Geyser Judith Basin Times (Geyser, Mont.) 1911-1920, May 23, 1912, Image 1

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• \ • • \ • ••••-- •••• I. ri. 4 its VOL. 2. GEYSER, MO 2 %7 1 : t i - Ice . •Aokk. —., MAY 23, 1912 et • . • NO. 10 Death of Louis Knerr Well -Known Former Resident Dies in Glasgow, Mont., After a Short Illness \Vord was received in Geyser Fri 3 day of the death of Louis Knerr, bro- ther of George S. Knerr of this place, which occurred Thursday. May 16. at the hospital in Glasgow, Montana, where he had been lying ill for the past six weeks. George Knerr had been with his brother for a week be - for his death and Miss Kitty Turner. a niece, from Lewistown, had been with him for several weeks. He was 50 years of age and unmarried. Funeral services were held Saturday at Great Falls, the remains being laid to rest in Highland Cemetery. Among those who attended the funeral were Mrs. McDonald of Windham, and Mrs. Chamberlain. of Lewistown, sis- ters of deceased; Miss Kitty Turner, of Lewistown; Christian Knerr of Lewistown and George S. Knerr of Geyser. Louis Knerr was one of the early settlers in this section of Montana and although it has been several years since he made his home in this vicinity he will be remembered by most of the older residents here. He came from Iowa 29 years\ ago and two years later setiEtd on Coyote creek, northeast of - Stanford, where he engaged in the sheep business, his brother George be- ing in partnership with him part of the time. Later he sold out and engaged in trailing sheep for the Long Sheep Co. between here and Valley county. About three years ago he again engaged in the sheep business at Glasgow, in which occupation he was engaged at the time of his death. . Mr. Knerr was quiet and unassum- ing among strangers, but was a good friend and a fine fellow, well liked by many acquaintances. His relatives have the sympathy all in t!eit be- reavement. Roosevelt Wins Ohio Carries Presidential Preference Pri- maries in Taft's Home State by 25,000 Plurality With the result of the Presidential primaries in Ohio known, it is now claimed by both Taft and Roosevelt that they will have more than enom h , delegates to the National Convention to elect on the First ballot. According to returns at hand Wed- nesday night, from approximately 4.500 of the 5,192 precincts in Ohio, Colo- nel Roosevelt's delegates to the Nation- al Republican Convention carried the primaries Tuesday by a plurality of 25, 000 giving him approximately 32 of the 42 district delegates. The result of the fight over the half dozen dele- gates at large will not be known until June 3, when the state convention meets. President Taft now claims 570 out of the 1,078 delegates to the Chicago convention. or 30 more than it will take to nominate. Senator Dixon, Colonel Roosevelt's manager was equally jubi- lant, making the statement that the Colonel would be nominated on the first ballot. The fight is now carried to New Jersey, where next Friday. the people will express their choice for pres- idential candidate. Taft, Roosevelt, LaFollette and Wilson all have complete lists of dis- trict delegates and delegates at large on the New Jersey ballot. Notice—Brands THE. ESI(3 FOUR \THIRTY• ENGINE THE WORLD'S GREATES WHEAT PRIZE $5,000. Five thousand dollars for the best fi've bushels of wheat, any variety, grown in the American Northwest is the prize announced as the grand champion sweepstakes to be awarded at the Northwestern Products Exposition to be held , in Minneapolis November 12 to 23. The prize consists of a ig Four \30\ farm tractor manufactured by the !Gas Traction Company of Minneapolis and Winnipeg, and a set of plows manufactured by the Emerson Brantingham Plow Company of Rockford, Ill. 'These companies desiring to encourage farmers of the northwest to grow more and better wheat, have given theleiagweetisi outfit for certain considerations and the seven states will compete for the sweepstakes prize. Winning this prize means that wheat awarded prizes at seven state fairs and scores of county fairs will be selected fir a process of elimination and finally 13y an act of the 1911 legislature all owners of brands are required to re- record their brands by November 1. 1912. Any failure of owners to re -1 record will be considered an abandon- ment of the brand and it will be open! for record for anyone applying. The fee for re-recording is 25 cents per brand. I). W. RAYMOND, Recorder of Marks and Brands, 5-9-6 Helena. Mont. entered at the Northwestern Products Exposition in the grand champion sweepstakes class. There will be nothing in the rules, however, to prevent a l grower exhibiting wheat which has not been shown at an fair, but which will I be entered for the first time to win the $5,000 prize. Judging of the wheat will be done by the accepted authorities on wheat judging in the United States. The Big Four - 30\ farm tractor and plows were selected for a prize be- cause of their practicability . . There is no agency which is playing a more important parr in the development of the northwest than the modern farm tractor. All over these sey en states the giant horses are cutting the broad prairies into fertile farms. The wheat fields are already dotted with them. Every tractor placed in the Northwest will turn hundreds of acres of prairie into productive farms, making homes for settlers, creating traffic and new wealth. 1 Full particulars will be sent on request by addressing Will A. Campbell. Security Bank Building. Minneapolis, Minn. Eight More for Mr. Taft Montana Republicans Will Send Solid Delegation to Chicago Favoring Taft The republican state convention at Livingston last Thursday was a com- plete victory for Taft people. There were four test votes showing the com- parative strength of the two factions in the convention, the Taft side winning all, of course, the votes • being 409 to 244, 419 to 236. 431 to 235 and 422 to 232. The Roosevelt ticket for Chicago delegates, headed by Joseph M. Dix- on, was defeated and the Taft ticket elected. While the the delegates were not definitely pledged they are request- ed to use all honorable means to secure the nomination of Taft and all of the delegates are pronounced Taft men. The platform strongly endorses the administration of President Taft but makes no mention of Senator Dixon. LaFollette also failed of a mention in the convention at the hands of any speaker. The delegates chosen to the national convention are as follows: 0. M. Lanstrum, Lewis and Clark. Edward Donlan, of Missoula. D. J. Charles of Silver Bow. George T. Baggs, of Ravalli. Sam Stephenson of Cascade. George W. Clay. of Valley. A. J. Wilcomb, of Madison. Alternates: John D. Waite of Fergus. John E. Edwards of Rosebud. Frank 13. Connelly of Yellowstone. John A. Luce of Gallatin. George Maillete of Lincoln. E. J. Crull of Musselshell. \V. C. Hushand.of Meagher. Julius Lehseldt of Blaine. National Committeeman—Thomas Nlarlow, Helena. If you want the best. get the Rose , brand Rower, for sale at Nlercnant's.' Boosts the Northwest DeveloPment League Issues Some New Literature—Offers Big Wheat Prize The Northwest Development league which comprises the seven northwest states, has determined to carry on a vigorous campaign to direct the atten- tion of the world to the great opportu- nities for getting a free home in the northwest section of the United States, either by complying with the home- stead laws of the government or by buying land at a reasonable figure. It has recently issued a lot of new litera- ture in which it points out some of the facts concerning the country as a great grain producing section. It also makes known that the league will award a $5,000 prize to the grower of the best wheat shov.n next fall at the Minne- apolis land show. Here is one of the circulars sent out Complete: \If a section of our country which contains but 20 per cent of the area of the United States and but 6 per cent of its population produces 35 per cent of the wheat; 38 per cent of the bar- ley, 28 per cent of the wool and 92 per cent of the flaxseed each year, it ought to be as good a section as there is in the world for a home. - That is just what the American northwest has been doing each year and figures just compiled by the North- west Development league show that there are still 82,000.000 acres of froe government land in the section while , there are more than 73,000.000 acres of state and privately owned land in the seven states for sale at $20 an acre and under. \Last year one of these states pro- duced the best bushel of wheat in the world and attracted widespread alien- tion; another grew the best 25 boxes of apples and still another grew the hest bushel of potatoes. - All these prizes (Continued on page 4) p r-- , ,• . 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We are mak- ing these waists special lead- QC ers, selling them for, each— 0.3c This low price will make them fly, so make your selection early, selection underwear • li - try\ The ordinary shirt and qualities, Some —the Come surely real very in find by clothes and with nice latest much of soft inspect putting than the ladies' style to and men's turn down soft stand-up plain and patterns. -our line interest we collar white of you. on hats. light-vveight collar, spring these have shirt and Prices some Wc ever and the \Town in a good colored shirt reasonable. and summer warm comfortable have variety waistsiust goods—you shirts had and of a before, Coun- patterns arrived better will and ' Shirts for You can always buy a shirt whether you have a good not—especially when you find thing that is real nice and Our line of banded and soft shirts you will be sure to right thing. Here is a real snap in a collar shirt that you can't miss; colors white and tan, stripes; the nicest shirt made for this price; our leader— Our \Town and Country\ fine for every day as well as or two supply or some - you like. collar find the men's soft afford to with fancy 7c / JC Shirts are Sunday. • I t'l . Ladies' V trimmed—a waist w TRADING neck for— puRD-yi plain style, white short real shirtwaists sleeves, handsome COM 40 in the nicely 1 50 . w P'Y Grocery 1 ' Don't forget areable to supply oceries on the sold as low as is - Department , , to see us about your eatables. We your wants with the highest quality market; always new and fresh, and first grade goods can be sold. --,The best Buy the be \ t goods We have as the highest everybody. —why he • puRDy TRADING them without in grade. Now the cheaper Prices is the time one? COMP'Y as well. to suit for them . MOTANA GEYSER, N quality always the cheapest. and you will save money. ' ' GEYSER MONTANA . MI y i I , 1 1 0 '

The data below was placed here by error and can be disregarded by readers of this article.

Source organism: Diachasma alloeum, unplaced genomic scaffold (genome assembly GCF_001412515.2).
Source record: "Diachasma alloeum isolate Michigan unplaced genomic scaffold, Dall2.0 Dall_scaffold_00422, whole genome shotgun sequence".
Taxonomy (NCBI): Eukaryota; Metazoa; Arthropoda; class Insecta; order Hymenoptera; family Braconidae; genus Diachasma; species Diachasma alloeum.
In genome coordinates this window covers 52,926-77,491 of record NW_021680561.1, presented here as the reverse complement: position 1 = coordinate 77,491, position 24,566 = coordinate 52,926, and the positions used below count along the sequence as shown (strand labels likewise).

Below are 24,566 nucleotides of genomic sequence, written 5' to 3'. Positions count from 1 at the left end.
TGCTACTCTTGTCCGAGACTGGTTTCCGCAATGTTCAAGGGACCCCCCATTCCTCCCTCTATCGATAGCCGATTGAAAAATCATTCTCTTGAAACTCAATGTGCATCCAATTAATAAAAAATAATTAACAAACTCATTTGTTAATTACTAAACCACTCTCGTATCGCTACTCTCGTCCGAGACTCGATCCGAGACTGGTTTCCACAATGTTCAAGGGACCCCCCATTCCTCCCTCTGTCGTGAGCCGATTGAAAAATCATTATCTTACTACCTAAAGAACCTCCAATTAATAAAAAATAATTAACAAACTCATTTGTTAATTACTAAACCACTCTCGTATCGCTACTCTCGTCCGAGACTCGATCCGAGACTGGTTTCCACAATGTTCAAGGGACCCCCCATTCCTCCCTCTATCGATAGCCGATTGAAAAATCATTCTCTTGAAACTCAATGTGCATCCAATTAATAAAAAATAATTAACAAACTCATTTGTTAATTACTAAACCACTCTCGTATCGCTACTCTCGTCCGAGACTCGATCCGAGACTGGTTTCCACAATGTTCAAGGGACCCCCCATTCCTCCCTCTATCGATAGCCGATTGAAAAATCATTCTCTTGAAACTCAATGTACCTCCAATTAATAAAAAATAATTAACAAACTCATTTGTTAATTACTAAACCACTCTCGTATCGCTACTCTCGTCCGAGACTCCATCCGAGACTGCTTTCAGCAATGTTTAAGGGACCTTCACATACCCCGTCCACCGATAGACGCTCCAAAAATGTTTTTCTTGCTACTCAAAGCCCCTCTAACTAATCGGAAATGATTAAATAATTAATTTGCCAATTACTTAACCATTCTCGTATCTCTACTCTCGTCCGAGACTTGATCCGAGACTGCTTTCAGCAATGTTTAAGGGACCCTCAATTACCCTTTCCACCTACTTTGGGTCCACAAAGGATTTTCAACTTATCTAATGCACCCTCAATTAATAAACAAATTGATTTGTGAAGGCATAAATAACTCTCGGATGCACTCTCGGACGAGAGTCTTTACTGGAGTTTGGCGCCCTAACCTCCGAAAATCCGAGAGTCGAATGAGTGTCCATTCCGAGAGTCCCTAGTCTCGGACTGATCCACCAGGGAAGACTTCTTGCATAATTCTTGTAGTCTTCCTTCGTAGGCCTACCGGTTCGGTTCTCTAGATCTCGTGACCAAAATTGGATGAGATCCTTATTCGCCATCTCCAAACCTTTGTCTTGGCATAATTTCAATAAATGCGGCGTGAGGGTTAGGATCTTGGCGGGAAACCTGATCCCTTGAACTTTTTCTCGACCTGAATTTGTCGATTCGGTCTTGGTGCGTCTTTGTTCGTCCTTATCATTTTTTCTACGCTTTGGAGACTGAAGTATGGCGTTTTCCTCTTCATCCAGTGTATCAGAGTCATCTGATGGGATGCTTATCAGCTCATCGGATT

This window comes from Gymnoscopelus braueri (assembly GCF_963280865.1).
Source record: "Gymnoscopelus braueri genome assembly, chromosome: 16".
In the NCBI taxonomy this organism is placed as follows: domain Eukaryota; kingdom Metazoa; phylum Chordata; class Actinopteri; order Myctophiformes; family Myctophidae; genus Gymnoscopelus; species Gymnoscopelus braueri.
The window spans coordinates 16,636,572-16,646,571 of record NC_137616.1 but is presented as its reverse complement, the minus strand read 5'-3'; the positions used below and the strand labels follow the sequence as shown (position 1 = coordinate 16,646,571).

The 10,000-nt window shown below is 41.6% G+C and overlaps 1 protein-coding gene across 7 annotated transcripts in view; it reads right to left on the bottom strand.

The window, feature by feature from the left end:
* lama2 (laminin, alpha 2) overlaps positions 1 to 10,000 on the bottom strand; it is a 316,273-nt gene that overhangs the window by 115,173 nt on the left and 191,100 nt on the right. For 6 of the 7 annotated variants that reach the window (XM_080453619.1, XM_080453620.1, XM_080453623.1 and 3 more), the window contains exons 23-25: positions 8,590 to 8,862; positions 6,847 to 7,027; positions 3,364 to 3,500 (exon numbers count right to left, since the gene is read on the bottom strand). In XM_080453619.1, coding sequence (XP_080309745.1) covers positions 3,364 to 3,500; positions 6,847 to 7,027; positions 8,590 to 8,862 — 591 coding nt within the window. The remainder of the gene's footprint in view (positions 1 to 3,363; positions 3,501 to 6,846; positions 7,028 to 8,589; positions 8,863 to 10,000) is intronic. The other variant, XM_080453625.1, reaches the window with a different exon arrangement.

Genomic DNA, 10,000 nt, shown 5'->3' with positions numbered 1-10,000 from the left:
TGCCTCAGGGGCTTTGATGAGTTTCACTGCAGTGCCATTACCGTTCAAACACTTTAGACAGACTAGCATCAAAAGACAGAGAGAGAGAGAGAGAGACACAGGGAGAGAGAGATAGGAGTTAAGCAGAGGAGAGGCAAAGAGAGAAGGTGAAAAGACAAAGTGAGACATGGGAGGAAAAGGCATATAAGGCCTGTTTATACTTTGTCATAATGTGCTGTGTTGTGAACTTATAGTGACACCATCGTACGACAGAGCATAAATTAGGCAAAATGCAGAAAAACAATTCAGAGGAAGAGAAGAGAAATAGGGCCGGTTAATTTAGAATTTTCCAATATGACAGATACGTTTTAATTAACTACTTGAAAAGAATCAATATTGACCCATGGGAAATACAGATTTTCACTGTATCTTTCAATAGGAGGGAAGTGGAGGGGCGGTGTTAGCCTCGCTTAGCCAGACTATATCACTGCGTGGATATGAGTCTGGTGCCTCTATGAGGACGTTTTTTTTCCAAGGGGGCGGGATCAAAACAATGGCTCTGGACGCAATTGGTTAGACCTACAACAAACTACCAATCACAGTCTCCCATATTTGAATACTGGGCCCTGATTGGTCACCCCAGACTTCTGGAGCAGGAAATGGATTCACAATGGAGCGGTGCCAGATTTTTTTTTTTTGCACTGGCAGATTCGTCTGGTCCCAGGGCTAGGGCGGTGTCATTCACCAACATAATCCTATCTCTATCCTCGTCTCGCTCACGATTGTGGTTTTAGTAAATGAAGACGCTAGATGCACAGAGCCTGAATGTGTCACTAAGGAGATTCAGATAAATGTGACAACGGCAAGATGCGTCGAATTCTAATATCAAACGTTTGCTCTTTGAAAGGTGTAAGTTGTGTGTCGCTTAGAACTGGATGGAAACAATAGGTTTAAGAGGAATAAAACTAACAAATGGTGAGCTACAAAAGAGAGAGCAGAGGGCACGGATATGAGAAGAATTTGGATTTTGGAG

Geyser Judith Basin Times (Geyser, Mont.), 23 May 1912, located at <>, image provided by MONTANA NEWSPAPERS, Montana Historical Society, Helena, Montana.